The consensus view on the ethics of life-sustaining treatments, as opposed to medical paternalism, implies that patients have the right to refuse any treatment, even if it is necessary for survival. For patients, however, the right to refuse is not always self-evident. Apart from religious reasons, a decision to accept or to refuse a life-sustaining treatment is also part of understanding and redefining responsibilities generated in relationships with others for whom they care. Different types of reasons can lead patients to refuse life-prolonging treatment. These reasons include: 1. Disadvantageous costs-benefit ratio, 2. futility of a treatment, 3. lack of meaning of the life saved, 4. a pre-existing with to die, 5. acceptance of life’s ending, and 6. the desire to regain agency. On this basis, I try to explain the patient’s right to refuse in a more nuanced way: Moral considerations that may outweigh the option of refusing for the patient do not override the claim of patients that the others must respect their right to make the final decision. The key clinical-ethical questions are therefore not about rights to refuse life-sustaining treatments alone but about the conditions that give the patient sufficient strength to endure and to accept a life-sustaining treatment, which may appear meaningful from a medical point of view.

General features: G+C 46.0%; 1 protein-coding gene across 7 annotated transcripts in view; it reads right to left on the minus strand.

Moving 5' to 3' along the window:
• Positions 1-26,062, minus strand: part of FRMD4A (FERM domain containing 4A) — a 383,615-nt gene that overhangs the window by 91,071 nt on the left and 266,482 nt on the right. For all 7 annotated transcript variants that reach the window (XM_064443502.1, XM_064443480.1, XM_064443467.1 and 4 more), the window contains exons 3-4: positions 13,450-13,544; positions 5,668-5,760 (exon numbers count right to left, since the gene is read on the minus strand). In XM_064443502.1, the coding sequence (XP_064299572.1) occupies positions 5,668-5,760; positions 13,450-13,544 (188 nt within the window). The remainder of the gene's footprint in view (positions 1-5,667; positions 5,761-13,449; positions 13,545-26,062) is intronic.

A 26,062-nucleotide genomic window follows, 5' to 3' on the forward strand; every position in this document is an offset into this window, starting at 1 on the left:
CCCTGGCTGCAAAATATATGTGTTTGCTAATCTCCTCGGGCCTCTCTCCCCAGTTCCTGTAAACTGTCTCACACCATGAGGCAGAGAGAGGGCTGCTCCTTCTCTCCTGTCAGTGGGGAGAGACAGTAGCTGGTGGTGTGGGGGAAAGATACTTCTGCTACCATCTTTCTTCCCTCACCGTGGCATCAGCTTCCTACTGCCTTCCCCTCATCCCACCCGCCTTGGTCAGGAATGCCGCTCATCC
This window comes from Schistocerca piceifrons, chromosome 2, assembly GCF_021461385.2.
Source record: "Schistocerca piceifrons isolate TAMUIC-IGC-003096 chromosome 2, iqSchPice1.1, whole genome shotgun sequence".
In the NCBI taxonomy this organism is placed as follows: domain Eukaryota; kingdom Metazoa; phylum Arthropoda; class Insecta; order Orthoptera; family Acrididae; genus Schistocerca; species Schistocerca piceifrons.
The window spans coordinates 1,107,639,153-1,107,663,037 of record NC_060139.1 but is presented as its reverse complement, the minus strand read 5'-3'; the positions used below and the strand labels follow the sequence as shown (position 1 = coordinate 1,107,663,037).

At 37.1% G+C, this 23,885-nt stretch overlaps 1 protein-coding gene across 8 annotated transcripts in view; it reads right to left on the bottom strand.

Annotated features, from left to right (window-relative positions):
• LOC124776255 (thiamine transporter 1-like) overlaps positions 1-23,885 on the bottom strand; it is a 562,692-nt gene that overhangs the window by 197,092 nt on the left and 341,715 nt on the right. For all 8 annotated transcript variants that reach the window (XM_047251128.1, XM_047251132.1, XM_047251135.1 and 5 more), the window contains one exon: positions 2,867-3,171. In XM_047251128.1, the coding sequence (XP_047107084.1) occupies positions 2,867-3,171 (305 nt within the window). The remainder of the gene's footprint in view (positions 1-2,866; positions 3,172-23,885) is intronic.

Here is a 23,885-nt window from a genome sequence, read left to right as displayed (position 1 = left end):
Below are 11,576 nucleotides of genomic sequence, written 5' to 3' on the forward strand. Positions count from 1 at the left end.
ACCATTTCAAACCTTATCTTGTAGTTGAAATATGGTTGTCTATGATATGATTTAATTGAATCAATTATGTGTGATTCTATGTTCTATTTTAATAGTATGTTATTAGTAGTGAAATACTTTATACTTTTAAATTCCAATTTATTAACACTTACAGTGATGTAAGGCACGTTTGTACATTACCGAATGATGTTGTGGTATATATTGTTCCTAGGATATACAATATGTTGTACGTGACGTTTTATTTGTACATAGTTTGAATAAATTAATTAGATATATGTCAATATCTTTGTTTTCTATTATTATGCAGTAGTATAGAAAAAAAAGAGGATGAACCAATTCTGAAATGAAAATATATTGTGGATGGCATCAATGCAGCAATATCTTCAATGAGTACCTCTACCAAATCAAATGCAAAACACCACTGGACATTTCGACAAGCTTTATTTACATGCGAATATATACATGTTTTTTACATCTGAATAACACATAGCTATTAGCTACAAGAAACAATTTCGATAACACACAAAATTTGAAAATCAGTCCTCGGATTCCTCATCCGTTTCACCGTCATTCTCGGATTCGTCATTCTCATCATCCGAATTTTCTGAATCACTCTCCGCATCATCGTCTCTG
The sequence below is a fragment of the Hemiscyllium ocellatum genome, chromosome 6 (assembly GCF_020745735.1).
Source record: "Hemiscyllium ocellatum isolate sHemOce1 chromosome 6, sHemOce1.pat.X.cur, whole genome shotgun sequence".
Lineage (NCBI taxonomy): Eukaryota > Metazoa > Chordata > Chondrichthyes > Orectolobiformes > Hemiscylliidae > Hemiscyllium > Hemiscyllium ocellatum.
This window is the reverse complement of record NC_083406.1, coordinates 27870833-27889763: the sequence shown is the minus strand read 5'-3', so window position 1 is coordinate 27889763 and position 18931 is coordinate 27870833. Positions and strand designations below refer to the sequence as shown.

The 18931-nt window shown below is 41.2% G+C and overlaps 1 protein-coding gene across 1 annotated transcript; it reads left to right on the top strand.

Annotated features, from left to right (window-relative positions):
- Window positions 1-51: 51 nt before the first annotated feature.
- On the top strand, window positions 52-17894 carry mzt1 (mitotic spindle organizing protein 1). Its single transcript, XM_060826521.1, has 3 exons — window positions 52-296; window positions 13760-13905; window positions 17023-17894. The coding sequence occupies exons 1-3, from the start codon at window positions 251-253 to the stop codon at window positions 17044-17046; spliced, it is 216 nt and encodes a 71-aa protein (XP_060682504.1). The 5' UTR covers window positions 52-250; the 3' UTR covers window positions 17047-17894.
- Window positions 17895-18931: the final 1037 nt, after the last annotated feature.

|Title of host publication
|Philosophy and Medicine
|Nathan Emmerich, Pierre Mallia, Bert Gordijn, Francesca Pistoia
|Number of pages
|Place of Publication
|Springer Science and Business Media B.V.
|Published - 13.05.2020
Research Areas and Centers
- Research Area: Center for Cultural Studies (ZKFL)